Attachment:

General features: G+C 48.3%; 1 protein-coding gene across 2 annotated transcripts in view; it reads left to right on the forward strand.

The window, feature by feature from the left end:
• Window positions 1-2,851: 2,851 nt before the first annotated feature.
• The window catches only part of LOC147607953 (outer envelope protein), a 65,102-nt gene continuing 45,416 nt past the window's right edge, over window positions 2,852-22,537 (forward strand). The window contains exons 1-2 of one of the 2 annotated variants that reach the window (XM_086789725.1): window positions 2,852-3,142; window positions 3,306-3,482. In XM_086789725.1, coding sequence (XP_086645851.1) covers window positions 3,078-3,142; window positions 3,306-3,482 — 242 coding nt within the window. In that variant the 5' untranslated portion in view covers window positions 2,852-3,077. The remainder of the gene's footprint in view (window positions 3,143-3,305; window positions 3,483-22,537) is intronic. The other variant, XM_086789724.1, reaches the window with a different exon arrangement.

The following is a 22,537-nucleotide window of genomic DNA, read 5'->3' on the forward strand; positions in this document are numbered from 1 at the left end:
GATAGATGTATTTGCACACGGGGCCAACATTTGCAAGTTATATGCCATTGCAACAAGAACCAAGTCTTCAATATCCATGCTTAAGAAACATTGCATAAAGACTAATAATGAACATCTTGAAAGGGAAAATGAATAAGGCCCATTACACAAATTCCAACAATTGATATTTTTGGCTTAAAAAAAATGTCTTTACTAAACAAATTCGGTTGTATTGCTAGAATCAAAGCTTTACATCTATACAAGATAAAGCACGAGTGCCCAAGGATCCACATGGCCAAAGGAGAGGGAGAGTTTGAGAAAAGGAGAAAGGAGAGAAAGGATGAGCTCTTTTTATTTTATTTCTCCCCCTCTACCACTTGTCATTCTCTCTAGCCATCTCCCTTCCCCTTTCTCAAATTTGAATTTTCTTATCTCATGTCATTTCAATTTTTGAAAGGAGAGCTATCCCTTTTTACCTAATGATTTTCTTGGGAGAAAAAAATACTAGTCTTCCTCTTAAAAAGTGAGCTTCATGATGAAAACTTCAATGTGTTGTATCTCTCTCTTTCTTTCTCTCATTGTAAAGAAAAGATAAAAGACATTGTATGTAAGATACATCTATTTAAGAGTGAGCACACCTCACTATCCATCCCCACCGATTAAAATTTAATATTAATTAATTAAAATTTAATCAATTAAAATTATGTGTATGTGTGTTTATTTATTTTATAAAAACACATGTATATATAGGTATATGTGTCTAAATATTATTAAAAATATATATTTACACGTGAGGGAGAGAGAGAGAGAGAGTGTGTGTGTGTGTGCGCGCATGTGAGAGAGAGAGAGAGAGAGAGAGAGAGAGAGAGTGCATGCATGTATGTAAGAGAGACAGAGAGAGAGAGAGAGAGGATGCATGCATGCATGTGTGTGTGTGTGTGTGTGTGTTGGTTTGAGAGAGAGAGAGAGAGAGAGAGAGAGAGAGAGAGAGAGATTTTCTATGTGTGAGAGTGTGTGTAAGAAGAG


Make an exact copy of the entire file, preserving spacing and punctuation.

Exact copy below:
General features: G+C 48.3%; 1 protein-coding gene across 2 annotated transcripts in view; it reads left to right on the forward strand.

The window, feature by feature from the left end:
• Window positions 1-2,851: 2,851 nt before the first annotated feature.
• The window catches only part of LOC147607953 (outer envelope protein), a 65,102-nt gene continuing 45,416 nt past the window's right edge, over window positions 2,852-22,537 (forward strand). The window contains exons 1-2 of one of the 2 annotated variants that reach the window (XM_086789725.1): window positions 2,852-3,142; window positions 3,306-3,482. In XM_086789725.1, coding sequence (XP_086645851.1) covers window positions 3,078-3,142; window positions 3,306-3,482 — 242 coding nt within the window. In that variant the 5' untranslated portion in view covers window positions 2,852-3,077. The remainder of the gene's footprint in view (window positions 3,143-3,305; window positions 3,483-22,537) is intronic. The other variant, XM_086789724.1, reaches the window with a different exon arrangement.

The following is a 22,537-nucleotide window of genomic DNA, read 5'->3' on the forward strand; positions in this document are numbered from 1 at the left end:
GATAGATGTATTTGCACACGGGGCCAACATTTGCAAGTTATATGCCATTGCAACAAGAACCAAGTCTTCAATATCCATGCTTAAGAAACATTGCATAAAGACTAATAATGAACATCTTGAAAGGGAAAATGAATAAGGCCCATTACACAAATTCCAACAATTGATATTTTTGGCTTAAAAAAAATGTCTTTACTAAACAAATTCGGTTGTATTGCTAGAATCAAAGCTTTACATCTATACAAGATAAAGCACGAGTGCCCAAGGATCCACATGGCCAAAGGAGAGGGAGAGTTTGAGAAAAGGAGAAAGGAGAGAAAGGATGAGCTCTTTTTATTTTATTTCTCCCCCTCTACCACTTGTCATTCTCTCTAGCCATCTCCCTTCCCCTTTCTCAAATTTGAATTTTCTTATCTCATGTCATTTCAATTTTTGAAAGGAGAGCTATCCCTTTTTACCTAATGATTTTCTTGGGAGAAAAAAATACTAGTCTTCCTCTTAAAAAGTGAGCTTCATGATGAAAACTTCAATGTGTTGTATCTCTCTCTTTCTTTCTCTCATTGTAAAGAAAAGATAAAAGACATTGTATGTAAGATACATCTATTTAAGAGTGAGCACACCTCACTATCCATCCCCACCGATTAAAATTTAATATTAATTAATTAAAATTTAATCAATTAAAATTATGTGTATGTGTGTTTATTTATTTTATAAAAACACATGTATATATAGGTATATGTGTCTAAATATTATTAAAAATATATATTTACACGTGAGGGAGAGAGAGAGAGAGAGTGTGTGTGTGTGTGCGCGCATGTGAGAGAGAGAGAGAGAGAGAGAGAGAGAGAGAGTGCATGCATGTATGTAAGAGAGACAGAGAGAGAGAGAGAGAGGATGCATGCATGCATGTGTGTGTGTGTGTGTGTGTGTTGGTTTGAGAGAGAGAGAGAGAGAGAGAGAGAGAGAGAGAGAGAGATTTTCTATGTGTGAGAGTGTGTGTAAGAAGAG